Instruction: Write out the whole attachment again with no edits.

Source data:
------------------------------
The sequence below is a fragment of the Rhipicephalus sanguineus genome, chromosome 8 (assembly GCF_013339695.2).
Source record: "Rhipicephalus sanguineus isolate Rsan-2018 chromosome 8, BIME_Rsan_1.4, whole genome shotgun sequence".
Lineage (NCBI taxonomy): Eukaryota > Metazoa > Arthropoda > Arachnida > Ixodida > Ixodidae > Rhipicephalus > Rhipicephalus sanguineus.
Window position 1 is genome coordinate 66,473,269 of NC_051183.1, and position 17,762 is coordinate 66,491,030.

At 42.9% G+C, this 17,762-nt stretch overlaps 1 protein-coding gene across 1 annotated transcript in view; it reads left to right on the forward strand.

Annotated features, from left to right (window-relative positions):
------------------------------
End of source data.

The sequence below is a fragment of the Rhipicephalus sanguineus genome, chromosome 8 (assembly GCF_013339695.2).
Source record: "Rhipicephalus sanguineus isolate Rsan-2018 chromosome 8, BIME_Rsan_1.4, whole genome shotgun sequence".
Lineage (NCBI taxonomy): Eukaryota > Metazoa > Arthropoda > Arachnida > Ixodida > Ixodidae > Rhipicephalus > Rhipicephalus sanguineus.
Window position 1 is genome coordinate 66,473,269 of NC_051183.1, and position 17,762 is coordinate 66,491,030.

At 42.9% G+C, this 17,762-nt stretch overlaps 1 protein-coding gene across 1 annotated transcript in view; it reads left to right on the forward strand.

Annotated features, from left to right (window-relative positions):